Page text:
The aim were to determine the drinking water preferences of people applied to a family health center. This cross-sectional study was carried out from April 01st to May 31st, 2022. The data were evaluated using the chi-square test and percent ratios with a significant of P < 0.05. The mean age of all 432 respondents was 48.03±15.86. It was determined that those aged 31-45 had drunk more bottled water (p<0.01) and more spring water (p<0.001), that those aged 65 and over more purified water (p<0.001), that women more tap water (p<0.001), that married people had drunk more demijohn and tap water (p<0.001, each one), that divorced/widows had drunk more packaged and purified water (p<0.001, each one), that the illiterate/literate bottled water (p<0.001, per one), that those who had no income/people who lived on the state or municipal assistance only carboy water (p<0.001). This study suggests that the biggest factor that positively affected the drinking water preference was the packaging of the water. However, the drinking rates of mains water and spring water were quite low. Convincing the authorities to make the mains water drinkable is of great importance in terms of overcoming the public's distrust of mains water.
ARTICLE | doi:10.20944/preprints202201.0334.v1
Subject: Engineering, Control And Systems Engineering Keywords: Sustainability model; SDGs; Clean water; Drinking water; Water security.
Online: 24 January 2022 (02:08:49 CET)
Water resources are under pressure because of human activities. Its management faces the challenge of enhancing long-term water security while minimizing undesirable economic, social, and environmental impacts along with its production chain. Since water and wastewater treatment plants are designed to maintain and conserve freshwater provisioning services, it is paramount to understand how it operates before proposing options for sustainability. At this point, the diagnosis phase claims for methods scientifically-based, systemic, and more objective to provide information for decision-makers towards strategic management of water resources. This work applies the five-sector sustainability model (5SenSu) to assess Brazil's twenty major water and wastewater treatment companies (WWTC) to quantify their sustainability levels that allow ranking procedures and the establishment of benchmarks for improvements. Under comparative basis, results identified the top-three sustainable companies, CORSAN, CASAN, and SANEPAR, which should be considered examples of best practices. Specifically, the following best-ranked companies in each sector within 5SenSu should be used as benchmark patterns for more oriented best practices: SANEAGO, sector 1; AGESISA, sector 2; CORSAN, sector 3; CASAL, sector 4; MA, sector 5. This work contributes to the advancement in modeling sustainability assessment of human-managed systems (applied in WWTCs in this present study) from a systemic and epistemologically rooted approach, avoiding shortcomings and misleading discussions on the sustainability issue. Quantifying sustainability of WWTCS from 5SenSu allows the identification of those sectors/indicators that requires immediate cleaner production practices by decision-makers to improve overall sustainability, besides identifying those companies more aligned with the requirements of UN SDGs.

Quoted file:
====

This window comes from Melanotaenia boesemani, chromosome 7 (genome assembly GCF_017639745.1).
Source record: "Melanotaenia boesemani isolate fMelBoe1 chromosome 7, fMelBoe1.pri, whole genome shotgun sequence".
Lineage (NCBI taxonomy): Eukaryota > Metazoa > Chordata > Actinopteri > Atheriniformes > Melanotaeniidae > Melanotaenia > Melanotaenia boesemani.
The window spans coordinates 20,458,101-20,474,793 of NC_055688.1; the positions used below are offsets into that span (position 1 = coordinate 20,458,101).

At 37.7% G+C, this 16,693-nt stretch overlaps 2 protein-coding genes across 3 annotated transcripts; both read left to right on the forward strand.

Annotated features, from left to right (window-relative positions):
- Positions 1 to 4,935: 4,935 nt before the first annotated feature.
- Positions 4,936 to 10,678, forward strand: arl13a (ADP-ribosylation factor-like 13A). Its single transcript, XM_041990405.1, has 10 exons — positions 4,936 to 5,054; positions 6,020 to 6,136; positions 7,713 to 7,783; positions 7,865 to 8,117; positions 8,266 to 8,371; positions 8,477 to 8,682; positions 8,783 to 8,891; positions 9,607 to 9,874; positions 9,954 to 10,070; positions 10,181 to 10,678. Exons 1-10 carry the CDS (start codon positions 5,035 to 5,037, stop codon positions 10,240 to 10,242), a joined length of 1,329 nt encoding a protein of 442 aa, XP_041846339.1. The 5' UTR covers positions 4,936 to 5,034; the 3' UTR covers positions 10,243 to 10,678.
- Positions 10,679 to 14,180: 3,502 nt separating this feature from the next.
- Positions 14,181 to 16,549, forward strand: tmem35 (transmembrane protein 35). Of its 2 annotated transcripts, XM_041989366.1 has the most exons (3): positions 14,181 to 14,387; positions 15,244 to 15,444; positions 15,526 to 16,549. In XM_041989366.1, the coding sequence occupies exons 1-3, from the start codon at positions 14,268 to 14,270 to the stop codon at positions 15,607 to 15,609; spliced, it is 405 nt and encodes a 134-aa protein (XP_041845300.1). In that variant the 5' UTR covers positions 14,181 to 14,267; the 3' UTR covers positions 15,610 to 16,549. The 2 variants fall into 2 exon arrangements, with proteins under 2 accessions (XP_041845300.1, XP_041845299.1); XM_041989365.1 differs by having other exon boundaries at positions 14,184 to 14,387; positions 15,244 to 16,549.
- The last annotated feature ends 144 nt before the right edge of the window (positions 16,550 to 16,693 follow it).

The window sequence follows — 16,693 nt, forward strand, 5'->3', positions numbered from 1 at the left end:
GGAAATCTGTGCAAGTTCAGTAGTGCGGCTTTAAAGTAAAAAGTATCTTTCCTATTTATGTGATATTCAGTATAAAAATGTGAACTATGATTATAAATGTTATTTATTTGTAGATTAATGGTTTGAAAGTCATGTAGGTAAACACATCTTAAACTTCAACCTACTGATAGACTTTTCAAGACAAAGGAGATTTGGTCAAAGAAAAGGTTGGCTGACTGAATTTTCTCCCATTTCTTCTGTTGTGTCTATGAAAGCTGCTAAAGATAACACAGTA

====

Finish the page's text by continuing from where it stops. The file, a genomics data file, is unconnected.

ARTICLE | doi:10.20944/preprints202109.0509.v1
Subject: Environmental And Earth Sciences, Environmental Science Keywords: Hygiene; Cleanliness; Water; Rural water facility; Water shortage; Uganda
Online: 30 September 2021 (11:02:14 CEST)
This research contributes to the detailed discussion about the approach to secure, hygienic water and cleanliness in Uganda and its pastoral regions. The relationship between the sanitation and clean water access with destitution is also discussed. Although this document is not leading towards the policy recommendation but it is an overall idea of how Uganda progressed because of the provisions adopted by the government, local and international organizations, and NGOs, and how the country lacked before these steps taken. Most of the data mentioned is taken from the house surveys of a decade 2002-2013 alongside the qualitative data. Literature review is also considered and is divided in two sections: first included researches related to water accessibility and usage, while the second section included researches related to work done and progress for diarrheal diseases and sanitation. Afterwards, methodologies were discussed where, firstly, trends and then the limitations in access to the basic necessities of life that is clean water and hygiene are mentioned. At last, the implementations and how they affected the rural Ugandans was discussed.
ARTICLE | doi:10.20944/preprints202002.0149.v1
Subject: Engineering, Civil Engineering Keywords: Water Demand; Water Supply; Performance; Hydraulic Modeling; Water GEMSV8i
Online: 11 February 2020 (14:52:17 CET)
This study was conducted generally by aiming assessment of the hydraulic performance of water distribution systems of Addis Ababa Science and Technology University (AASTU). In line with the main objective, this study addressed, (1) pinpointing problems of existing water supply versus demand deficit (2) evaluating the hydraulic performance of water distribution system using water GEMS and (3) recommended alternative methods for improving water demand scenarios. The University’s water supply distribution network layout was a looped system and the flow of water derived by both gravity and pressurized system. The gravity flow served for the academic and administrative staffs whereas the pressurized system of the network fed the students dormitories, cafeteria’s etc. The study revealed the existence of unmet minimum pressure requirement around the student dormitories which accounts 25.64% below the country’s building code standard during the peak hour consumption. The result of the water demand projection showed an increment of 2.5 liter per capita demand (LPCD) in every five years. Hence, first, the university’s water demand was projected and then hydraulic parameters such as; pressure, head loss and velocity were modeled for both the existing and the improved water supply distribution. The finding of the study was recommended to the university’s water supply project and institutional development offices for its future modification and rehabilitation works.